Florida readers may have heard the buzz in the news lately about FedEx Corp., which was recently charged with conspiracy to distribute controlled substances and drug trafficking in connection with deliveries to online pharmacies for their customers. FedEx, it is alleged, was part of a conspiracy to supply customers with prescription drugs illegally.
When it comes to criminal defense work, it is important to be aware not only of the law and the criminal process itself, but also which judge is handling the case. While this is particularly important on appeal, it is also important at the trial level and even at sentencing. One example of this is in drug cases. As of right now, the state of the law regarding federal sentencing for drug crimes is in flux. At the federal level, there has been a shift to reducing prison sentences for nonviolent drug offenders.
Federal Crimes are expanding to include spice and other synthetic drugs. The feds are making synthetic drug conspiracies federal crimes. Spice refers to a wide variety of herbal mixtures that produce experiences similar to marijuana (cannabis) and that are marketed as "safe," legal alternatives to that drug. Sold under many names, including K2, fake weed, Yucatan Fire, Skunk, Moon Rocks, and others — and commonly labeled "not for human consumption" — these products contain dried, shredded plant material and chemical additives that are responsible for their psychoactive (mind-altering) effects.
Drug Charges for synthetic drug distribution and conspiracy to distribute synthetic drugs are on the rise. Known by street names such as "Molly", "Spice" and "Bath Salts". The Drug Enforcement Agency (DEA) is cracking down on synthetic drug distribution and is arresting many federal defendants on federal drug charges. The United States Attorney's Office for the Middle District of Florida and the Southern District of Florida are focusing federal indictments on conspiracy to distribute, and distributing, controlled substance analogue AM2201 and other synthetic drugs. The government not only uses federal grand juries to indict federal defendants for federal synthetic drug conspiracies but also to forfeit money, representing the proceeds of the synthetic drug conspiracies and also the content of bank accounts and residences.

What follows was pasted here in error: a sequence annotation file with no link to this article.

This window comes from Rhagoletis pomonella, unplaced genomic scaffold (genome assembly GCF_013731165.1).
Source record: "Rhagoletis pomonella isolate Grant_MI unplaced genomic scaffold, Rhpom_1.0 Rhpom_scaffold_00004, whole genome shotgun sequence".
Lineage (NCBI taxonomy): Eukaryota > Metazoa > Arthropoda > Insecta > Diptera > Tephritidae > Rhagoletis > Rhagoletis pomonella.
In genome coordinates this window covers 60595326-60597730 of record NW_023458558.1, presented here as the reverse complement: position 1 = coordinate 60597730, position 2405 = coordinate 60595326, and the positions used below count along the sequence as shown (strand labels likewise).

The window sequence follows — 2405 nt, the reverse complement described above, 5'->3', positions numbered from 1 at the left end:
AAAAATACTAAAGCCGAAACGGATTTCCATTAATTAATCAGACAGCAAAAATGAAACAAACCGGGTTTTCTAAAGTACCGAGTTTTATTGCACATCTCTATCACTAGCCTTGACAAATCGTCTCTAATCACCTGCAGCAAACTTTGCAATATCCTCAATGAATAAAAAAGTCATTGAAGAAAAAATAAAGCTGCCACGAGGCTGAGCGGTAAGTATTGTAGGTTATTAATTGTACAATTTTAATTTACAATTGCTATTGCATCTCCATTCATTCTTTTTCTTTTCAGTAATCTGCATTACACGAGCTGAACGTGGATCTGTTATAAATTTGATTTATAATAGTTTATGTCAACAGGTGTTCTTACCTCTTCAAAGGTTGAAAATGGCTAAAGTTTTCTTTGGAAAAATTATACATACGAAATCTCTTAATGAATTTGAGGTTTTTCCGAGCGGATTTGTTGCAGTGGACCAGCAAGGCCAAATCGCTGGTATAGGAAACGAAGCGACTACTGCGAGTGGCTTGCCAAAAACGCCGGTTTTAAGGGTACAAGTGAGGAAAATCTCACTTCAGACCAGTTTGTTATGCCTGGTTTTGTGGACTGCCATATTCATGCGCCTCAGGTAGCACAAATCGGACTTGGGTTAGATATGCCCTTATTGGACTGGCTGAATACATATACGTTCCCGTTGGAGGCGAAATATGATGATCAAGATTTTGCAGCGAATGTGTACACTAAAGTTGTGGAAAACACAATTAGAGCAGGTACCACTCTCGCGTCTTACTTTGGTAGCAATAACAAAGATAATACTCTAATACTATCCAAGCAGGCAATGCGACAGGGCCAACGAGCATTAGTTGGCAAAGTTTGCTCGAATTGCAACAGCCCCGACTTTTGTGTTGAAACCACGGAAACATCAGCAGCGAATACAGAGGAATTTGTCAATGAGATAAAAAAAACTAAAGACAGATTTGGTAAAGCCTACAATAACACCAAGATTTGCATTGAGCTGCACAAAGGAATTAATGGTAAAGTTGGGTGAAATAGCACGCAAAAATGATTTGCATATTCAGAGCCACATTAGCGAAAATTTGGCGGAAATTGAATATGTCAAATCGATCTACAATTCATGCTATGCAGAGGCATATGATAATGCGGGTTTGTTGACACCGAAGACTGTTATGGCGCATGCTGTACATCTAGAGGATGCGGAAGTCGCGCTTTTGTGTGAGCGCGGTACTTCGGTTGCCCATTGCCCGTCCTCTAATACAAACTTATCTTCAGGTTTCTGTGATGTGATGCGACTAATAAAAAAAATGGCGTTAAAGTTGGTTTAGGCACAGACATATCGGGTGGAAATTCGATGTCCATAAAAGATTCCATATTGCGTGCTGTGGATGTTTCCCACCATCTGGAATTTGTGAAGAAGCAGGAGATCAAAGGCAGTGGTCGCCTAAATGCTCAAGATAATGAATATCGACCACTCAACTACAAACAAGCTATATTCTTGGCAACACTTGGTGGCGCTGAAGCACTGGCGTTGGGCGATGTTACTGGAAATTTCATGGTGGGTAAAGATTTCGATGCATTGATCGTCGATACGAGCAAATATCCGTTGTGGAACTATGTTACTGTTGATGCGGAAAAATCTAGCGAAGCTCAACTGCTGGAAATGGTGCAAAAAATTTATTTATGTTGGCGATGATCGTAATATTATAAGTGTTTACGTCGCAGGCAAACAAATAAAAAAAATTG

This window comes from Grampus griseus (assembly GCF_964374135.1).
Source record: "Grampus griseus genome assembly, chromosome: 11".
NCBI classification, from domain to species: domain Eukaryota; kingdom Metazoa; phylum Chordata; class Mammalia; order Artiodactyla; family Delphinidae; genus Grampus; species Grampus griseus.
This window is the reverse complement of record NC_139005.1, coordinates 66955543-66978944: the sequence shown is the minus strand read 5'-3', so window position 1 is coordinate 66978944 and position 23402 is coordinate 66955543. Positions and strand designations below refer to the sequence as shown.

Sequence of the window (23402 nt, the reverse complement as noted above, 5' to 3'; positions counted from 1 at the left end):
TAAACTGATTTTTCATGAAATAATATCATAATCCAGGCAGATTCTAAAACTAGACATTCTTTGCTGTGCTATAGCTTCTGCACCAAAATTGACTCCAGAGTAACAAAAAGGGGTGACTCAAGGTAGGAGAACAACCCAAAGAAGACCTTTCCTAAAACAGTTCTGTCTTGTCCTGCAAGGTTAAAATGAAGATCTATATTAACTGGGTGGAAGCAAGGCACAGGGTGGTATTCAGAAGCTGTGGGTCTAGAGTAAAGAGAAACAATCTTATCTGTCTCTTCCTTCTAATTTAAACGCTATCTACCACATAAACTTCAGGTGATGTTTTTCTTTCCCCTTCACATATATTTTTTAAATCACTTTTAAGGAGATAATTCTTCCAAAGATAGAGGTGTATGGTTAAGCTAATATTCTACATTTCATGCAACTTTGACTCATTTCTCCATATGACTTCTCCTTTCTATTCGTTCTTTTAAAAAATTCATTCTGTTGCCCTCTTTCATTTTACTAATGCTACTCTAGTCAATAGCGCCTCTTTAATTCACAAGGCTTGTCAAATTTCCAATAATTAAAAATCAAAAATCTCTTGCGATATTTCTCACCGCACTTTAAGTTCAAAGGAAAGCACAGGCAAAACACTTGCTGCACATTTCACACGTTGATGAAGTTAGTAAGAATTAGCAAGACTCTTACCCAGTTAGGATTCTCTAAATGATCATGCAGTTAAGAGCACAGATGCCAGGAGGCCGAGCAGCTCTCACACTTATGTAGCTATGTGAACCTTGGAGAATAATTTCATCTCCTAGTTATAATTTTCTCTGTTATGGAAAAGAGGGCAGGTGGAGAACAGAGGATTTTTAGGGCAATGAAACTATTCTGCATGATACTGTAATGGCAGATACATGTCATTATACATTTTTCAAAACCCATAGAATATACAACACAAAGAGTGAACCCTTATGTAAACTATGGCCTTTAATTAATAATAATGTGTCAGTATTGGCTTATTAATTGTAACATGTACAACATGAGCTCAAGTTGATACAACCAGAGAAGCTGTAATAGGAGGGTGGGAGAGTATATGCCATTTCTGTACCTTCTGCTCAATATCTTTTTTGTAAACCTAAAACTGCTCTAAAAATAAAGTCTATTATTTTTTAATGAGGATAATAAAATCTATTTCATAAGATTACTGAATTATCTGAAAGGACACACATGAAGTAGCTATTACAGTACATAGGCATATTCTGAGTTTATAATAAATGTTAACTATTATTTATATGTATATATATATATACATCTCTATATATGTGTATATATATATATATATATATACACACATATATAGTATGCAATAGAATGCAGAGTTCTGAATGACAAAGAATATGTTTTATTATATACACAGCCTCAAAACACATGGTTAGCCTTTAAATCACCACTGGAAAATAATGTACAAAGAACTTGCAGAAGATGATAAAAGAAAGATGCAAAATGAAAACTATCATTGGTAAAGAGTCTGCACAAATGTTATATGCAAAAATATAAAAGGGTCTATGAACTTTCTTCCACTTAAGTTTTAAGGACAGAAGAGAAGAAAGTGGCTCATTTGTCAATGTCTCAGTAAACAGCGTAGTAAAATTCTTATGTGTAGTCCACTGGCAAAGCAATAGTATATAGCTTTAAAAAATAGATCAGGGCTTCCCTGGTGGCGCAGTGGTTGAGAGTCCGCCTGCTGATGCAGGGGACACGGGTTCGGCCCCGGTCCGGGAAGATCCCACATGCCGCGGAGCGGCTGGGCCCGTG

A ring of co-conspirators were busted last week after running a drug ring that was worth $550 million. One of the doctors involved, Dr. Robert Terdiman, was responsible for writing 18,700 prescriptions worth $90 million alone. The main conspirator, Dr. Kevin Lowe, pocketed approximately $12 million over the past three years, while barely getting his hands dirty.
While our overall crime rate has been declining for decades, it appears the opposite is true for one type of federal crime. Unfortunately, this criminal activity is officially sanctioned during FBI investigations, and it's on the rise. It's called "otherwise illegal activity" -- activity that would be illegal if it weren't committed by an FBI informant.
In Gonzalez v. State, 38 Fla. L. Weekly D2212a (Fla. 4th DCA 2013), Gonzalez pled guilty to cultivation of cannabis for count one and trafficking in cannabis over twenty-five pounds for count two. Gonzalez was adjudicated guilty and sentenced to sixty months in prison on each count, the sentences to run concurrently.
Defendant was convicted in the Circuit Court of trafficking in cocaine in amount more than 200 grams, but less than 400 grams. The District Court of Appeal, affirmed. The Florida Supreme Court in Greenwade v. State, 38 Fla. L. Weekly S717a (Fla. 2013) held that evidence did not establish quantity element of trafficking charge.
In a federal drug case, United States v. Cortes, No. 12-50137 (9th Cir. Oct. 9, 2013), the Ninth Circuit reversed a conviction for conspiring to possess with intent to distribute more than five kilograms of cocaine, finding an error with the judge's instruction to the jury on the defense of entrapment and holding that a sentencing entrapment claim must be tried to the jury when that claim will affect the minimum or maximum sentence.
The mildly stimulant leaves of an east African plant called khat was the subject of a 2009 federal drug trafficking prosecution in Indianapolis, when a U.S. immigrant from Somalia was found distributing it to customers of his coffee shop. Khat, which produces a stimulant effect when chewed or brewed into tea, is completely legal in Somalia, where people use it at about the same frequency as Americans use coffee or tobacco.